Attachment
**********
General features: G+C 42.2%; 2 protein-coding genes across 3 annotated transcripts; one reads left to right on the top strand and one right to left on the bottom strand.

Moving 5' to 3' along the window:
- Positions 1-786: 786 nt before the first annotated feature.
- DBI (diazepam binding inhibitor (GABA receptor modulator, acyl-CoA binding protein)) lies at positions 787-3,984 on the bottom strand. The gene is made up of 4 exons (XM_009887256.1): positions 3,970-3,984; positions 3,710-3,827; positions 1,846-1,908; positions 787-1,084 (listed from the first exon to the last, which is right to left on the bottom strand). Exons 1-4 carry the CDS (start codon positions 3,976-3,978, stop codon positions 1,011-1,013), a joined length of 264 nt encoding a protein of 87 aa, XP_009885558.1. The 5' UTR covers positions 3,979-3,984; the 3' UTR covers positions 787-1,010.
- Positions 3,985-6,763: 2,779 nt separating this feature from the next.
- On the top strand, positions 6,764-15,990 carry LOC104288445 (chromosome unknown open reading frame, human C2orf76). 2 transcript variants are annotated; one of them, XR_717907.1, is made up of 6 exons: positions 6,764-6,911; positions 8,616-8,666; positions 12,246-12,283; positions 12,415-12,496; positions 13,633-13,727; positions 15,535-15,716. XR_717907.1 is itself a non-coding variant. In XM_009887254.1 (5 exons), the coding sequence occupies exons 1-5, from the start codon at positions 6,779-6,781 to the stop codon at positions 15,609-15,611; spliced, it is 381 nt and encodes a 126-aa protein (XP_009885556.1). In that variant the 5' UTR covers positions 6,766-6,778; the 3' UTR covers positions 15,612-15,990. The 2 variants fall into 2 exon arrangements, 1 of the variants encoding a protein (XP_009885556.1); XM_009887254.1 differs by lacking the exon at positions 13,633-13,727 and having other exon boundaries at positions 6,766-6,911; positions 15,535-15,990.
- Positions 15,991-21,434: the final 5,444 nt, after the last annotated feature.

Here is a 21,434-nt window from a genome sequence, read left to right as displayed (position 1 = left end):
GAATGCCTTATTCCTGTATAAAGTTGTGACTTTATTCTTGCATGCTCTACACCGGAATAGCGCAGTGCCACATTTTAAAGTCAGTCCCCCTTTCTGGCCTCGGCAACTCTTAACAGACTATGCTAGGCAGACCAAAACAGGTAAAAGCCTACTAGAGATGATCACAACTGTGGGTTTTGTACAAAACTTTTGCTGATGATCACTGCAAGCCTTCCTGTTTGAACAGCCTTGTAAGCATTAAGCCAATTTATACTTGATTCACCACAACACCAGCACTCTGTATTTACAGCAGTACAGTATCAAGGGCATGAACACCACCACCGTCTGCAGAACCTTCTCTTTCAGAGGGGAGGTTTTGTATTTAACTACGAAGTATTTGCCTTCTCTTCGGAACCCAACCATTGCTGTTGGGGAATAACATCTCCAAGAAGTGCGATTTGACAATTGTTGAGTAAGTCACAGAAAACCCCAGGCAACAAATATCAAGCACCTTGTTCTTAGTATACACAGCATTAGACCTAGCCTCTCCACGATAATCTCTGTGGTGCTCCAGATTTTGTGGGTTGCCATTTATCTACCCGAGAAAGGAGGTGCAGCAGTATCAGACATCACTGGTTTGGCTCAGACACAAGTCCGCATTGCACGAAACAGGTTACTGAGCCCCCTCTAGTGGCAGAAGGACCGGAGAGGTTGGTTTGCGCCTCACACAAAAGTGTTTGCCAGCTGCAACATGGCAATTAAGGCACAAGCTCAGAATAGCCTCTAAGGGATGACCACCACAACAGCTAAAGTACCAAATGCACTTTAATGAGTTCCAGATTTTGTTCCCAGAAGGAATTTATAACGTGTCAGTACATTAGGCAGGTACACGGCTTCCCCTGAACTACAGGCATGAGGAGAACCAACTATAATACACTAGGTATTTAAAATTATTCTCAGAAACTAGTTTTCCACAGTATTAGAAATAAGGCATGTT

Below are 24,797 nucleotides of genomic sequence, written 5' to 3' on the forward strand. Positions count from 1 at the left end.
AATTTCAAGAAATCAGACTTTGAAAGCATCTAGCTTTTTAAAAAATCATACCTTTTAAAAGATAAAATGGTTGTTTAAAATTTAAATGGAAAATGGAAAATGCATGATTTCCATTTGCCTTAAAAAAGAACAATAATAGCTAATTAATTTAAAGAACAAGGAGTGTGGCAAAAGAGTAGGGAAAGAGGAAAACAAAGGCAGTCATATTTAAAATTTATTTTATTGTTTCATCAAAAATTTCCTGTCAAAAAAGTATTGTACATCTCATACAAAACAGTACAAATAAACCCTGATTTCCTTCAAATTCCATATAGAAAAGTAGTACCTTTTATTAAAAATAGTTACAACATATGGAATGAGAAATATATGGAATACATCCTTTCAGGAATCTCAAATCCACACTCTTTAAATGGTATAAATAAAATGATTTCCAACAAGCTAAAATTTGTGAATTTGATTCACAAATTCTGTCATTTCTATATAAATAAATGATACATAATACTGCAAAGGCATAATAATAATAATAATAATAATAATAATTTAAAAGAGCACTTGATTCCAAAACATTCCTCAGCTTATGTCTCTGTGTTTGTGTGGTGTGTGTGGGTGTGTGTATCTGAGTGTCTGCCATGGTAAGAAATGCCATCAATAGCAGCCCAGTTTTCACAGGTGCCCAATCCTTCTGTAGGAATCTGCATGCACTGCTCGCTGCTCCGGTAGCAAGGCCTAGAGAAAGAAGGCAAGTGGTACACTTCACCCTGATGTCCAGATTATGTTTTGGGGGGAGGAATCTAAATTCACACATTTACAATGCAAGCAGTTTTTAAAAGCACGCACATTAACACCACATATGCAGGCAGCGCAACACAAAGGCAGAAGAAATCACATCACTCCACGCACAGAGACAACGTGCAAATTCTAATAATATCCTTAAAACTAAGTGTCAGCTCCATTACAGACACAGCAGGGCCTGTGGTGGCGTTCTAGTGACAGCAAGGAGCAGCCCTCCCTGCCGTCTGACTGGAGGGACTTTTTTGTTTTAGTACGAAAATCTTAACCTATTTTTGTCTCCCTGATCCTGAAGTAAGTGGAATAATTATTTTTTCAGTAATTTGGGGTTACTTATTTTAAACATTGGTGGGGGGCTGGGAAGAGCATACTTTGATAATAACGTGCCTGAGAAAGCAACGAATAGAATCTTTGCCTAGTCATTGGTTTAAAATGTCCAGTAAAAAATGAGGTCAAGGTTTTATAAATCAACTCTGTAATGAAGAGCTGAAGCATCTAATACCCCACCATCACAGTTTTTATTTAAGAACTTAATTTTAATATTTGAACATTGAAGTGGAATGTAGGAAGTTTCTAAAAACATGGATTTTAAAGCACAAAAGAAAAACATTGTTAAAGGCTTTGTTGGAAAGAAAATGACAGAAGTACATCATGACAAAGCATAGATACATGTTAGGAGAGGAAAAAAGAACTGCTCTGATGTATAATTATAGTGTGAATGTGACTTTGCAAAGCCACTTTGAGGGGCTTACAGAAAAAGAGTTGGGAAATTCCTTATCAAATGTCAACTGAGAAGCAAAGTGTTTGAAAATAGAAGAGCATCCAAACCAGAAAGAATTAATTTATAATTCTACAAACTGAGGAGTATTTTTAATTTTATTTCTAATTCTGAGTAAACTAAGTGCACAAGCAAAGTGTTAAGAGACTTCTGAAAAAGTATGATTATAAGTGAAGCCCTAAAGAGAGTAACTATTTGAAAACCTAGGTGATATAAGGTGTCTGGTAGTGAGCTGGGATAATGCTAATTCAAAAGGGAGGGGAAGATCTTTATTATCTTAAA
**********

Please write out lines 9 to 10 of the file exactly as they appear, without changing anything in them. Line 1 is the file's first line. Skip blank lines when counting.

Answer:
GAATGCCTTATTCCTGTATAAAGTTGTGACTTTATTCTTGCATGCTCTACACCGGAATAGCGCAGTGCCACATTTTAAAGTCAGTCCCCCTTTCTGGCCTCGGCAACTCTTAACAGACTATGCTAGGCAGACCAAAACAGGTAAAAGCCTACTAGAGATGATCACAACTGTGGGTTTTGTACAAAACTTTTGCTGATGATCACTGCAAGCCTTCCTGTTTGAACAGCCTTGTAAGCATTAAGCCAATTTATACTTGATTCACCACAACACCAGCACTCTGTATTTACAGCAGTACAGTATCAAGGGCATGAACACCACCACCGTCTGCAGAACCTTCTCTTTCAGAGGGGAGGTTTTGTATTTAACTACGAAGTATTTGCCTTCTCTTCGGAACCCAACCATTGCTGTTGGGGAATAACATCTCCAAGAAGTGCGATTTGACAATTGTTGAGTAAGTCACAGAAAACCCCAGGCAACAAATATCAAGCACCTTGTTCTTAGTATACACAGCATTAGACCTAGCCTCTCCACGATAATCTCTGTGGTGCTCCAGATTTTGTGGGTTGCCATTTATCTACCCGAGAAAGGAGGTGCAGCAGTATCAGACATCACTGGTTTGGCTCAGACACAAGTCCGCATTGCACGAAACAGGTTACTGAGCCCCCTCTAGTGGCAGAAGGACCGGAGAGGTTGGTTTGCGCCTCACACAAAAGTGTTTGCCAGCTGCAACATGGCAATTAAGGCACAAGCTCAGAATAGCCTCTAAGGGATGACCACCACAACAGCTAAAGTACCAAATGCACTTTAATGAGTTCCAGATTTTGTTCCCAGAAGGAATTTATAACGTGTCAGTACATTAGGCAGGTACACGGCTTCCCCTGAACTACAGGCATGAGGAGAACCAACTATAATACACTAGGTATTTAAAATTATTCTCAGAAACTAGTTTTCCACAGTATTAGAAATAAGGCATGTT

Below are 24,797 nucleotides of genomic sequence, written 5' to 3' on the forward strand. Positions count from 1 at the left end.